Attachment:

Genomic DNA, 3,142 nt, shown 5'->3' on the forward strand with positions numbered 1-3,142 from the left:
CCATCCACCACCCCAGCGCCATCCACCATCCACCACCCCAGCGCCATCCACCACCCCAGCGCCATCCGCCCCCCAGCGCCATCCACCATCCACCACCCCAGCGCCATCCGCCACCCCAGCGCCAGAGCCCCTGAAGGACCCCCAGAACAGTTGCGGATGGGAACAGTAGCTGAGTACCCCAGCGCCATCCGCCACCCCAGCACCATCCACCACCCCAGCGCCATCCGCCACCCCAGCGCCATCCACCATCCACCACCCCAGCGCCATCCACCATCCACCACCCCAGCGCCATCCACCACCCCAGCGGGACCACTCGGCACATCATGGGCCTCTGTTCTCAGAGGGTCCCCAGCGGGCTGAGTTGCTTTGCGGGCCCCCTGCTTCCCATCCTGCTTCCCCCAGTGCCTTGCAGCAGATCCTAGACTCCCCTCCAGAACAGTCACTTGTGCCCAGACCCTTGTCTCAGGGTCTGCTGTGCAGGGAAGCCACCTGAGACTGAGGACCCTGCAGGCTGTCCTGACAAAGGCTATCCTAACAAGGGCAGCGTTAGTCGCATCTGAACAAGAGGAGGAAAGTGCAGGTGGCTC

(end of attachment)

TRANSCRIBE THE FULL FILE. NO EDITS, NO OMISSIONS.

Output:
Genomic DNA, 3,142 nt, shown 5'->3' on the forward strand with positions numbered 1-3,142 from the left:
CCATCCACCACCCCAGCGCCATCCACCATCCACCACCCCAGCGCCATCCACCACCCCAGCGCCATCCGCCCCCCAGCGCCATCCACCATCCACCACCCCAGCGCCATCCGCCACCCCAGCGCCAGAGCCCCTGAAGGACCCCCAGAACAGTTGCGGATGGGAACAGTAGCTGAGTACCCCAGCGCCATCCGCCACCCCAGCACCATCCACCACCCCAGCGCCATCCGCCACCCCAGCGCCATCCACCATCCACCACCCCAGCGCCATCCACCATCCACCACCCCAGCGCCATCCACCACCCCAGCGGGACCACTCGGCACATCATGGGCCTCTGTTCTCAGAGGGTCCCCAGCGGGCTGAGTTGCTTTGCGGGCCCCCTGCTTCCCATCCTGCTTCCCCCAGTGCCTTGCAGCAGATCCTAGACTCCCCTCCAGAACAGTCACTTGTGCCCAGACCCTTGTCTCAGGGTCTGCTGTGCAGGGAAGCCACCTGAGACTGAGGACCCTGCAGGCTGTCCTGACAAAGGCTATCCTAACAAGGGCAGCGTTAGTCGCATCTGAACAAGAGGAGGAAAGTGCAGGTGGCTC